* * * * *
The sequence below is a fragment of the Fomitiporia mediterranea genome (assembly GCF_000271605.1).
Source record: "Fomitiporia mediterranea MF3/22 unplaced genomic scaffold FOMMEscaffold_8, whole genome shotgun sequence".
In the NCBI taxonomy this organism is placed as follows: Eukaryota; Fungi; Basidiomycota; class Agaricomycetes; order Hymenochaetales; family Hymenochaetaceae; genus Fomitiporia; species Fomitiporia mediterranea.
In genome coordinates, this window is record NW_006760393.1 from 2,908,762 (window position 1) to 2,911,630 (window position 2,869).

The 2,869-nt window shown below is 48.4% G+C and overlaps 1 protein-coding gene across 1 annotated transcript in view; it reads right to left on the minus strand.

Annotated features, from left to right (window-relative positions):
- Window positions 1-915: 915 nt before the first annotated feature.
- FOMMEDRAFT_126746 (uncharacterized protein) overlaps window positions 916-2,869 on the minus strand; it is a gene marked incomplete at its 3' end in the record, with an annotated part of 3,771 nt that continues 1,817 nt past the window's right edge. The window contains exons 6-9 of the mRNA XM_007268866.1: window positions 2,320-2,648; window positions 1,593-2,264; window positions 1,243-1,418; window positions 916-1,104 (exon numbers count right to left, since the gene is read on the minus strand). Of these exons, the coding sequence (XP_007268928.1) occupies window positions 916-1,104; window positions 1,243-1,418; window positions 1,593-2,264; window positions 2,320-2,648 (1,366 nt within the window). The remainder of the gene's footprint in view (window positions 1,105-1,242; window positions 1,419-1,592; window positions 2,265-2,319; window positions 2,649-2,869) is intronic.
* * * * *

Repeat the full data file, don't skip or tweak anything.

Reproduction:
The sequence below is a fragment of the Fomitiporia mediterranea genome (assembly GCF_000271605.1).
Source record: "Fomitiporia mediterranea MF3/22 unplaced genomic scaffold FOMMEscaffold_8, whole genome shotgun sequence".
In the NCBI taxonomy this organism is placed as follows: Eukaryota; Fungi; Basidiomycota; class Agaricomycetes; order Hymenochaetales; family Hymenochaetaceae; genus Fomitiporia; species Fomitiporia mediterranea.
In genome coordinates, this window is record NW_006760393.1 from 2,908,762 (window position 1) to 2,911,630 (window position 2,869).

The 2,869-nt window shown below is 48.4% G+C and overlaps 1 protein-coding gene across 1 annotated transcript in view; it reads right to left on the minus strand.

Annotated features, from left to right (window-relative positions):
- Window positions 1-915: 915 nt before the first annotated feature.
- FOMMEDRAFT_126746 (uncharacterized protein) overlaps window positions 916-2,869 on the minus strand; it is a gene marked incomplete at its 3' end in the record, with an annotated part of 3,771 nt that continues 1,817 nt past the window's right edge. The window contains exons 6-9 of the mRNA XM_007268866.1: window positions 2,320-2,648; window positions 1,593-2,264; window positions 1,243-1,418; window positions 916-1,104 (exon numbers count right to left, since the gene is read on the minus strand). Of these exons, the coding sequence (XP_007268928.1) occupies window positions 916-1,104; window positions 1,243-1,418; window positions 1,593-2,264; window positions 2,320-2,648 (1,366 nt within the window). The remainder of the gene's footprint in view (window positions 1,105-1,242; window positions 1,419-1,592; window positions 2,265-2,319; window positions 2,649-2,869) is intronic.